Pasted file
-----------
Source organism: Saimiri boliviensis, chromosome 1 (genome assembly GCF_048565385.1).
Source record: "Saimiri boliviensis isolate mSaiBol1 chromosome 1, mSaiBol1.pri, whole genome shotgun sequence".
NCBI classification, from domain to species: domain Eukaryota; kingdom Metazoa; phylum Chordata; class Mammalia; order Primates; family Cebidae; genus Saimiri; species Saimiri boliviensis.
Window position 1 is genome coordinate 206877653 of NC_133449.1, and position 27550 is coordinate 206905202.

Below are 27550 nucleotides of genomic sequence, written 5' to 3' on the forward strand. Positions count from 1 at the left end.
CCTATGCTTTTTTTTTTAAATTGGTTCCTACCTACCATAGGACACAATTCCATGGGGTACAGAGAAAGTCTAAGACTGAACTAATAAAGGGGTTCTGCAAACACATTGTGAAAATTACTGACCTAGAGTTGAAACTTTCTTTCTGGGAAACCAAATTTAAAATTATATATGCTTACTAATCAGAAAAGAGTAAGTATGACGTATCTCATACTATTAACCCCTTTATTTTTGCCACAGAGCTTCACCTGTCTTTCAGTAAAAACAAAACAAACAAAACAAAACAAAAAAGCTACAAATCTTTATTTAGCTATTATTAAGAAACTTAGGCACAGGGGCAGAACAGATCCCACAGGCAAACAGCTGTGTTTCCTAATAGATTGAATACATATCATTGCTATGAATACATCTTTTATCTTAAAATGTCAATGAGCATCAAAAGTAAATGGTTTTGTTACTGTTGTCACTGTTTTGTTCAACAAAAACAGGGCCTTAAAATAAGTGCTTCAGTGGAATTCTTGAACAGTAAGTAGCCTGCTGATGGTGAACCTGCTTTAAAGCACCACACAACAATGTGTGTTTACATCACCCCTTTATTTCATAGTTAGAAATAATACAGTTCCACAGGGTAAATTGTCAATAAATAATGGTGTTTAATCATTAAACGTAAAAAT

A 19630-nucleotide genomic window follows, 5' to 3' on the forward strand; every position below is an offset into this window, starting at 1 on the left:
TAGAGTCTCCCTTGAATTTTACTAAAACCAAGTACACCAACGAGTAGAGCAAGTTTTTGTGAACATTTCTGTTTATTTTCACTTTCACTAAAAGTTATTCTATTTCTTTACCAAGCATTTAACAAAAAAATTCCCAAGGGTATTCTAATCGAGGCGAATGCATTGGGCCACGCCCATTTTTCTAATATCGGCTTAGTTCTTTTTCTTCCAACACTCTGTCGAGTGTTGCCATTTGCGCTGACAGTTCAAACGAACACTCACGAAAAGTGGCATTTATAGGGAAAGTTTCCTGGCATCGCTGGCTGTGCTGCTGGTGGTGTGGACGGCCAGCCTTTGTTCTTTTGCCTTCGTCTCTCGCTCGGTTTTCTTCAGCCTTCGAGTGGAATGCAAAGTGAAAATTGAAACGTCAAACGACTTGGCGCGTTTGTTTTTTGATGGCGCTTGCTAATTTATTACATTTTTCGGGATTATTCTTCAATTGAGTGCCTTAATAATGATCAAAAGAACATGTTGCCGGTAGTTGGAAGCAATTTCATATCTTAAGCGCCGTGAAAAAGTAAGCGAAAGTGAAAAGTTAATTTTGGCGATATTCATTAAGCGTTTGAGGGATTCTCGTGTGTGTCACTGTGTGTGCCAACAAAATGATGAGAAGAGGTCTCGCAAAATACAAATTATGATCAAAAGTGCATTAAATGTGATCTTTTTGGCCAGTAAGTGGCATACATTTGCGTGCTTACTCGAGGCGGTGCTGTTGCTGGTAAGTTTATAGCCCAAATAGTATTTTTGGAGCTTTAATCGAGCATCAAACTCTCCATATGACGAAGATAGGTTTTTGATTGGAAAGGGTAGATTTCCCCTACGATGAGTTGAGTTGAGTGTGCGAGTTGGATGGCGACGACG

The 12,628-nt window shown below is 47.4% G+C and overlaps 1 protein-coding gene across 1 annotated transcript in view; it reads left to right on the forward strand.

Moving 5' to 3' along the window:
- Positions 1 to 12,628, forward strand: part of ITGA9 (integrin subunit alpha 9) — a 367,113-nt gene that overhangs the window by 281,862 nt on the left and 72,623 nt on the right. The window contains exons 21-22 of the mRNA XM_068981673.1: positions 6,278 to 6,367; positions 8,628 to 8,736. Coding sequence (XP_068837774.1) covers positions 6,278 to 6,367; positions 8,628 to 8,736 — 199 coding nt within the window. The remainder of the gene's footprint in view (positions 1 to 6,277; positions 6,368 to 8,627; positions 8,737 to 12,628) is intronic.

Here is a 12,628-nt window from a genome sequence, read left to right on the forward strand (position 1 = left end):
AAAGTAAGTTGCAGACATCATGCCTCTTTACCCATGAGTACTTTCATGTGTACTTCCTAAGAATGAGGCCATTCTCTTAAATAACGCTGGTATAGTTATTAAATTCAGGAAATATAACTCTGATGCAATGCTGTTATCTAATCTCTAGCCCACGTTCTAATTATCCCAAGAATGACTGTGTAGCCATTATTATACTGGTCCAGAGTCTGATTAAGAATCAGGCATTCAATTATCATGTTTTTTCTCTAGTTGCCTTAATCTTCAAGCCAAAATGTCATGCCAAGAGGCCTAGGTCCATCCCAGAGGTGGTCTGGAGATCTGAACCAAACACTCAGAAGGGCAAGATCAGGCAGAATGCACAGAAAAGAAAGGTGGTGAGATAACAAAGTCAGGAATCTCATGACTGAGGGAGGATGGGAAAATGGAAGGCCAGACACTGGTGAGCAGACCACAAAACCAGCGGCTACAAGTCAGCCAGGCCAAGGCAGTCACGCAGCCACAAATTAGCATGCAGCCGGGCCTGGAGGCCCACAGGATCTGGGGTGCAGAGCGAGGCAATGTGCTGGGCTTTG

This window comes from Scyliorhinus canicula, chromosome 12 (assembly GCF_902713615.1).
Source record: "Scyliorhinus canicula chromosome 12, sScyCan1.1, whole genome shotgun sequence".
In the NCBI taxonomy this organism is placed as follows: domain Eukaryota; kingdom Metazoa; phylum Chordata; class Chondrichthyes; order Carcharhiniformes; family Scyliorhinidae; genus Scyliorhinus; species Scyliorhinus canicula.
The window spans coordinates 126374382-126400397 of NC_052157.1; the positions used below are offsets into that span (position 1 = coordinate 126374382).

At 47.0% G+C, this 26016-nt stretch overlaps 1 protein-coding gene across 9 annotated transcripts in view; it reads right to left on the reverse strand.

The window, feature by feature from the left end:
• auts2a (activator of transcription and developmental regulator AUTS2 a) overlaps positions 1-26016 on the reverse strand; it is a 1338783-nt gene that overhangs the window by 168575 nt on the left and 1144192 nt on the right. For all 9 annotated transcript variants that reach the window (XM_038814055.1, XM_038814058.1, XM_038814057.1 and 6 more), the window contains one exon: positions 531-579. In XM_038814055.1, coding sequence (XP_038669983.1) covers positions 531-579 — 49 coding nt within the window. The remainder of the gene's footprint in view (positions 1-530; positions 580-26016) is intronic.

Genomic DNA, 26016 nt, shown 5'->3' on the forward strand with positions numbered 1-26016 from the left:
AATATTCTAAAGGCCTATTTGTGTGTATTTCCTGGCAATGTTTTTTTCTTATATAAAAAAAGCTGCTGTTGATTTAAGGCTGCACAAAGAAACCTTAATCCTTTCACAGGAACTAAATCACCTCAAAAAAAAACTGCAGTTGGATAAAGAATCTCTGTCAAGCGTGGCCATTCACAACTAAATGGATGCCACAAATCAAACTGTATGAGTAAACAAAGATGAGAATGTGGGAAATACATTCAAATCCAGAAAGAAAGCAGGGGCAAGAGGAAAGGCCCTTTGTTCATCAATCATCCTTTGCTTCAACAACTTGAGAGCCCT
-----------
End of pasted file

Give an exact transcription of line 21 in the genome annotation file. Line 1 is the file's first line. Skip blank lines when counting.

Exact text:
Genomic DNA, 26016 nt, shown 5'->3' on the forward strand with positions numbered 1-26016 from the left: